A long time ago, in Ancient Greece, the study of meteorology was not just simply a practical matter. Many ancient poets (i.e. Hesiod, Aratus, Lucretius) wrote texts that included detailed material about the weather, and their lyrical treatises were considered authoritative sources of meteorological information. Poets were the readers of the signs of physical nature, and they conveyed this “official” information through verses that were as predictive as they were somatic. Since then, poetry has not ceased to be a weather channel.

“One must have a mind of winter,” said Wallace Stevens, “To regard the frost and the boughs / Of the pine-trees crusted with snow; / And have been cold a long time/ To behold the junipers shagged with ice”. If one scrapes a bit below surface of this poem, entitled “The Snow Man”, one cannot help but feel cold. Freezing cold. And this is because when (good) poetry speaks about the weather it becomes physical poetry, capable of soaking our epidermis with foreign temperatures. This thermostatic infectiousness that some poems can invest upon the reader is a good way of approaching the life of Russian meteorologist Vyacheslav Korotki, and perhaps even feel a pinch of his perfect winter. Because his life, although not in verse, could easily infect us with the conductive vigor of a great fragmented poem about the solitude of cold and the slow and constant dripping of ice.

Korotki is a lonely man; a trained polyarnik (North Pole specialist) and a meteorologist. In the past thirty years he has lived on Russian ships and, more recently, in Khodovarikha, a remote outpost in the Arctic where he devotes himself to measuring temperatures, snow storms and the wind. The nearest town, Arkhangelsh, is an hour away by helicopter.

In his rare visits to Arkhangelsh, the sixty-three year old suffers the traffic and noise. Sometimes he watches the news from his outpost, but he doesn’t find them believable. “The world of cities is foreign to him—he doesn’t accept it,” says photographer Evgenia Arbugaeva. “I came with the idea of a lonely hermit who ran away from the world because of some heavy drama, but it wasn’t true. He doesn’t get lonely at all. He kind of disappears into tundra, into the snowstorms. He doesn’t have a sense of self the way most people do. It’s as if he were the wind, or the weather itself.”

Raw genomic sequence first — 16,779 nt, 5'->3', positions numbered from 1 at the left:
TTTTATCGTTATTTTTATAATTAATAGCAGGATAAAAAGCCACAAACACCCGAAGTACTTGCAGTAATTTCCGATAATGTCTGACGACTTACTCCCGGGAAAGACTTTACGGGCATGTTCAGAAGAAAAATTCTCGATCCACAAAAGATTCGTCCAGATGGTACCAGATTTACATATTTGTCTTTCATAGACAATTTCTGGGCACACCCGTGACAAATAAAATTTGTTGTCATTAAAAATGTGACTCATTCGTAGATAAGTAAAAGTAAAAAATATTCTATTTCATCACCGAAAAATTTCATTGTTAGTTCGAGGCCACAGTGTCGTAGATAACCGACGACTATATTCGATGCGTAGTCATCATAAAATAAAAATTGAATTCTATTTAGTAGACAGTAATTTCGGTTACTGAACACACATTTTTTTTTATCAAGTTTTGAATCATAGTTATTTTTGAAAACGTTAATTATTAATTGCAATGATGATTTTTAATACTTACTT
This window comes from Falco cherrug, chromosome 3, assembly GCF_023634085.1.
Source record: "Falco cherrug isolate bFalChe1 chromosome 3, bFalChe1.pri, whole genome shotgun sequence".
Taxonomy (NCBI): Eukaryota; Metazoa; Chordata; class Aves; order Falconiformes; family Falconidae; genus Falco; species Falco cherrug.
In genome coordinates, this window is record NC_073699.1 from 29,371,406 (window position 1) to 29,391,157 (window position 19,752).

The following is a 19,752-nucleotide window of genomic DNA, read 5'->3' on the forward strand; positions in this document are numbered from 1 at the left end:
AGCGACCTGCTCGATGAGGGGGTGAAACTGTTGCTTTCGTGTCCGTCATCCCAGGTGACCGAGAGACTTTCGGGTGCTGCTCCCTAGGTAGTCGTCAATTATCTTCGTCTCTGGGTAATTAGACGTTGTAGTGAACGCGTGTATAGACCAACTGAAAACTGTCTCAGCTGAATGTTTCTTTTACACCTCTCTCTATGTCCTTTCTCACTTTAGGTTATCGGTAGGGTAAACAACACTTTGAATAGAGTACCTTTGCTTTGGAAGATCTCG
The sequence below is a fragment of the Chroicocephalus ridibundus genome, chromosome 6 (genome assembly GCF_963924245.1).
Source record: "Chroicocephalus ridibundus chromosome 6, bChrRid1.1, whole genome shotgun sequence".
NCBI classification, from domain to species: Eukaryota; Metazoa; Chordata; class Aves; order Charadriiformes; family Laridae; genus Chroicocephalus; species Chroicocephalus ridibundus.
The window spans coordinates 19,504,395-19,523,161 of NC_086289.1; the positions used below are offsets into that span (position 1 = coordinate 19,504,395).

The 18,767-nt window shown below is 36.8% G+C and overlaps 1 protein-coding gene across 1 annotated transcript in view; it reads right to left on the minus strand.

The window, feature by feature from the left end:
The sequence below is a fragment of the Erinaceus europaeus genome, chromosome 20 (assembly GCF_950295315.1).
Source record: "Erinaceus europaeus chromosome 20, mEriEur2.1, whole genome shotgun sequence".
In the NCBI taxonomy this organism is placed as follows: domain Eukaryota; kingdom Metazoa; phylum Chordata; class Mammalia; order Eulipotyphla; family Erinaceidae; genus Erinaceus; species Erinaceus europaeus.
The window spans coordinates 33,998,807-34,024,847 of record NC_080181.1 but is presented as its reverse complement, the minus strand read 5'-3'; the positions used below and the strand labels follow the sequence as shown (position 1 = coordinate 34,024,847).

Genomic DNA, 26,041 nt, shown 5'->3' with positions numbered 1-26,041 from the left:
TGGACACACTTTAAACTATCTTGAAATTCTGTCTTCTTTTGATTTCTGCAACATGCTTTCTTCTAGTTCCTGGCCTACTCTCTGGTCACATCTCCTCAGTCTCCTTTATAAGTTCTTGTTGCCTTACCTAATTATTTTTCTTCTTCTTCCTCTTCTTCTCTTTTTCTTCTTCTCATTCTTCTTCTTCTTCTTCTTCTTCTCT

The polyarniki were the cosmonauts or explorers of the Soviet State. But they’re decreasing in number. Every day there are less people that have that “mind of winter” that Stevens spoke about, who will feel foreign to the city and who will in turn come to terms with the weather ––Who will fade into the tundra like the weather itself. Korotki is not just a remote meteorologist for the Moscow station; he is meteorology in as much as a poem is meteorology and can make us feel the cold.

A long time ago, in Ancient Greece, the study of meteorology was not just simply a practical matter. Many ancient poets (i.e. Hesiod, Aratus, Lucretius) wrote texts that included detailed material about the weather, and their lyrical treatises were considered authoritative sources of meteorological information. Poets were the readers of the signs of physical nature, and they conveyed this “official” information through verses that were as predictive as they were somatic. Since then, poetry has not ceased to be a weather channel.

“One must have a mind of winter,” said Wallace Stevens, “To regard the frost and the boughs / Of the pine-trees crusted with snow; / And have been cold a long time/ To behold the junipers shagged with ice”. If one scrapes a bit below surface of this poem, entitled “The Snow Man”, one cannot help but feel cold. Freezing cold. And this is because when (good) poetry speaks about the weather it becomes physical poetry, capable of soaking our epidermis with foreign temperatures. This thermostatic infectiousness that some poems can invest upon the reader is a good way of approaching the life of Russian meteorologist Vyacheslav Korotki, and perhaps even feel a pinch of his perfect winter. Because his life, although not in verse, could easily infect us with the conductive vigor of a great fragmented poem about the solitude of cold and the slow and constant dripping of ice.

Korotki is a lonely man; a trained polyarnik (North Pole specialist) and a meteorologist. In the past thirty years he has lived on Russian ships and, more recently, in Khodovarikha, a remote outpost in the Arctic where he devotes himself to measuring temperatures, snow storms and the wind. The nearest town, Arkhangelsh, is an hour away by helicopter.

In his rare visits to Arkhangelsh, the sixty-three year old suffers the traffic and noise. Sometimes he watches the news from his outpost, but he doesn’t find them believable. “The world of cities is foreign to him—he doesn’t accept it,” says photographer Evgenia Arbugaeva. “I came with the idea of a lonely hermit who ran away from the world because of some heavy drama, but it wasn’t true. He doesn’t get lonely at all. He kind of disappears into tundra, into the snowstorms. He doesn’t have a sense of self the way most people do. It’s as if he were the wind, or the weather itself.”

The polyarniki were the cosmonauts or explorers of the Soviet State. But they’re decreasing in number. Every day there are less people that have that “mind of winter” that Stevens spoke about, who will feel foreign to the city and who will in turn come to terms with the weather ––Who will fade into the tundra like the weather itself. Korotki is not just a remote meteorologist for the Moscow station; he is meteorology in as much as a poem is meteorology and can make us feel the cold.

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